Search Images Maps Play YouTube News Gmail Drive More »
Sign in
Screen reader users: click this link for accessible mode. Accessible mode has the same essential features but works better with your reader.


  1. Advanced Patent Search
Publication numberUS665438 A
Publication typeGrant
Publication dateJan 8, 1901
Filing dateJul 30, 1898
Priority dateJul 30, 1898
Publication numberUS 665438 A, US 665438A, US-A-665438, US665438 A, US665438A
InventorsCharles M Higgins
Original AssigneeCharles M Higgins
Export CitationBiBTeX, EndNote, RefMan
External Links: USPTO, USPTO Assignment, Espacenet
Jar or bottle closure.
US 665438 A
Abstract  available in
Previous page
Next page
Claims  available in
Description  (OCR text may contain errors)

nu. 665,438. ramm- Ian. 8, I91".

V 1:. IA. mamas,


(Appliufi'on and July so, 1898.)

(No Model.)


SPECIFICATION forming part of Letters Patent No. 665,438, dated January 8, 1901.

Application filed July 30, 1898.

To all whom it may concern:

' Be it known that 1, CHARLES M. HIGGINS, a citizen of the United States, residing at New York, (Brooklyn,) in the county of Kings and State of New York, have invented certain new and useful Improvements in Jar or Bottle Closures, of which the following is a specifioation.

My invention applies more especially to jars or bottles for adhesive pastes or similar sticky substances, which are usually covered by a removable screw-cap which screws down upon the threaded neck of the jar, with a packing-disk between the two to make an airtight joint. With jars of this kind it frequently happens that the cap becomes firmly bound or cemented to the jar at a point between the top of the jar and the packing-disk or between the screw-threaded rim of the cap and the rim of the jar, due to dried adhesive matter getting between the said parts and cementing the two so tightly as to render it difficult or impossible to remove the cap without mutilating the same or breaking the jar. Now the object of my invention is to obviate this difficulty or, rather, to entirely neutralize it by rendering it possible to easily open the jar even though the rim of the cap becomes firmly cemented or stuck on the neck of the jar, as described. To this end I make the cap in two distinct parts, consisting, respectively, of an annular rim and an internal removable valve cap or disk fitting hermetically to a valve-seat within or upon the said rim. The annular rim is formed with the usual screw-thread or other means to'fasten it on the neck of the jar and with a central aperture within an annular shoulder, which bears upon a packingring or washer interposed between said shoulder and the top of the jar to make a tight joint between the same. The secondary cap or friction valvedisk has a raised or projecting edge, under which a pry can be easily introduced to pry up and thus loosen or remove the same from its seat on or in the annular rim. Hence the whole cap, consisting ofthe annular rim and the friction valve-disk, can be removed from the jar by unscrewing the cap bodily from the neck in the ordinary way; but if the rim should become bound or stuck to the neck of the jar then the rim can be left stationary Serial No. 687,355. (No model.)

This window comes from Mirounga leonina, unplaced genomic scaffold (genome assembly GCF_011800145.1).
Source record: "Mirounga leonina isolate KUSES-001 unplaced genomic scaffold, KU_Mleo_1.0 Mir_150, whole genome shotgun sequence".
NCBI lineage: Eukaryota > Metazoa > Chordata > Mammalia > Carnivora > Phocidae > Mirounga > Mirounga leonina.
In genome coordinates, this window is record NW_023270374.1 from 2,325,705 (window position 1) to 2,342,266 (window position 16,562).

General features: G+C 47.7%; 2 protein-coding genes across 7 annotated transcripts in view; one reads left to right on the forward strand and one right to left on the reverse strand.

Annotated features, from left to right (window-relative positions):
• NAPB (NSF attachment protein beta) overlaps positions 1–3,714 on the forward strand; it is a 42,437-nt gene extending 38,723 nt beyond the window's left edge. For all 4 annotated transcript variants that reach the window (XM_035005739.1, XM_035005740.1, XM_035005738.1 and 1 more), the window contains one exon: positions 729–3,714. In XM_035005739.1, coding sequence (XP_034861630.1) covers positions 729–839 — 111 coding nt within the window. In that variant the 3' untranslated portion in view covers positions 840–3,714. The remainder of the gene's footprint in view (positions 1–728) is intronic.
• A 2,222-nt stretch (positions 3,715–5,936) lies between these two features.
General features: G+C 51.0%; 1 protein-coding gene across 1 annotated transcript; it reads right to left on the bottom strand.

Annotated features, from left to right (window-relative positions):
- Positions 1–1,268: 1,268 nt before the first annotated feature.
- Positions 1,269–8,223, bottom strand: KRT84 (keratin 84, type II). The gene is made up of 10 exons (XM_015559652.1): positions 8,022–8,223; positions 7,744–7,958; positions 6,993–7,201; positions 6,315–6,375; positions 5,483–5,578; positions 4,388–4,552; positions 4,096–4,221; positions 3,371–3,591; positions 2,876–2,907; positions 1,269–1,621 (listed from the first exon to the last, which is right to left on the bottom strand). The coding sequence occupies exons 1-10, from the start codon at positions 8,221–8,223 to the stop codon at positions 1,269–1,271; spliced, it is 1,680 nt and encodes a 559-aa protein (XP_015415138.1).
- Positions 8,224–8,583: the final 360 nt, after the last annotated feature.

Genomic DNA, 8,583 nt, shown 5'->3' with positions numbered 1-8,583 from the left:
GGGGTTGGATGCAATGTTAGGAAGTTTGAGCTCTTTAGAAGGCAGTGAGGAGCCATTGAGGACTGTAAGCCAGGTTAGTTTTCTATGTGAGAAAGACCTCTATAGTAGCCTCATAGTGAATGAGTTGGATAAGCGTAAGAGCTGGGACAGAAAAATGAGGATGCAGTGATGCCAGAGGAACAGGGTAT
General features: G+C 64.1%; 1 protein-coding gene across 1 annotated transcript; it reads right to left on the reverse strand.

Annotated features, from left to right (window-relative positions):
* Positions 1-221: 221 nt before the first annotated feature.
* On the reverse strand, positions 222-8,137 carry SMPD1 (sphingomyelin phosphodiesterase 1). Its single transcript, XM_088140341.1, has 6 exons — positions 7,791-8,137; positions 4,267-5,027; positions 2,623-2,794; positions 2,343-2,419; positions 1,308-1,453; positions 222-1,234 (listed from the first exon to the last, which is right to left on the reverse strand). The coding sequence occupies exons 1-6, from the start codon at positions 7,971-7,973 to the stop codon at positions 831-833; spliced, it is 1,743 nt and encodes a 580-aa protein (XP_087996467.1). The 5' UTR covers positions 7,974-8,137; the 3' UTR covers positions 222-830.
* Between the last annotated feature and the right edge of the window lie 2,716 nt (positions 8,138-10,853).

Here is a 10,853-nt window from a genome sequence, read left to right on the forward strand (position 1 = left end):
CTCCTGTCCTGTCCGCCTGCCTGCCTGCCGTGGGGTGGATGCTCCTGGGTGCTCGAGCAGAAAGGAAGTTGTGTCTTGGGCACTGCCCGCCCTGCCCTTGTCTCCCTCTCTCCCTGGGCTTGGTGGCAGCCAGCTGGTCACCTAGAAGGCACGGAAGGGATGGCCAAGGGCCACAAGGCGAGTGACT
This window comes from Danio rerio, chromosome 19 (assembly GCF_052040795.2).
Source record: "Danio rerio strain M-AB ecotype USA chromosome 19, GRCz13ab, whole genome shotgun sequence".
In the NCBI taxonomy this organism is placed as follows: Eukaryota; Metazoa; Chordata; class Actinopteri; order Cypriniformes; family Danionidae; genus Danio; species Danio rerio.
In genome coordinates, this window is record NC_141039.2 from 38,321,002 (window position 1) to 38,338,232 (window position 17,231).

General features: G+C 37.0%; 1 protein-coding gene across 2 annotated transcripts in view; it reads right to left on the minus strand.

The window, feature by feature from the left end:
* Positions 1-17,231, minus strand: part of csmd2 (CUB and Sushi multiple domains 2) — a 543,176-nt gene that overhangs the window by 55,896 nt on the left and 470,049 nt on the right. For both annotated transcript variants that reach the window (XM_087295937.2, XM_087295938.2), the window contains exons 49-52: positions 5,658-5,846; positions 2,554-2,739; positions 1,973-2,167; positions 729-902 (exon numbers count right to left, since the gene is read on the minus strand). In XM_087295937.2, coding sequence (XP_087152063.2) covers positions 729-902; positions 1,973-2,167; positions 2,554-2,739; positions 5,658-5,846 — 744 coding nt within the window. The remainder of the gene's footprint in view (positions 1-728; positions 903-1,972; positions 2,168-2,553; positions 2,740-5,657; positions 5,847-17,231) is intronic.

and the central valve-disk can be easily pried up and sprung off or out of its tight friction seat in the rim, thus leaving the opening in the cap or annular rim unobstructed and permitting full access to the contents of the jar for removal or use,as may be required. When it is desired to close the jar, the valve-disk can be replaced on or in its annular valveseat and being tightly forced into or onto the same will be held by the friction of the parts and form a secure water-tight joint. I prefer to make the valve-seat in the annular rim with a flaring or converging rim or lip projecting into the jar below the valve-seat, which lip serves as a wiping edge and dripguide, on which the brush can be wiped off to remove excess of paste as it is lifted from the ar.

My invention therefore consists mainly in the features above outlined, as hereinafter fully set forth and claimed.

In the drawings, Figure 1 is an elevation of a paste-jar provided with my improved closure. Fig. 2 is a plan view of the same, and Fig. 3 is a vertical central section thereof. Fig. 4 is a vertical section through the jar opened, with the central valve-disk removed and the paste-brush shown as being wiped off on the Wiping edge or flaring lip below the valve-seat; Fig. 5, a top plan view of the construction shown in Fig. 4. Fig. 6 is a sectional view of a slight modification in the form of the valve-disk and shown fitted tightly in place. Fig. 7 is a similar view showing the valve-disk displaced or raised out of its tightfitting position and resting in its loose or easily-removable position.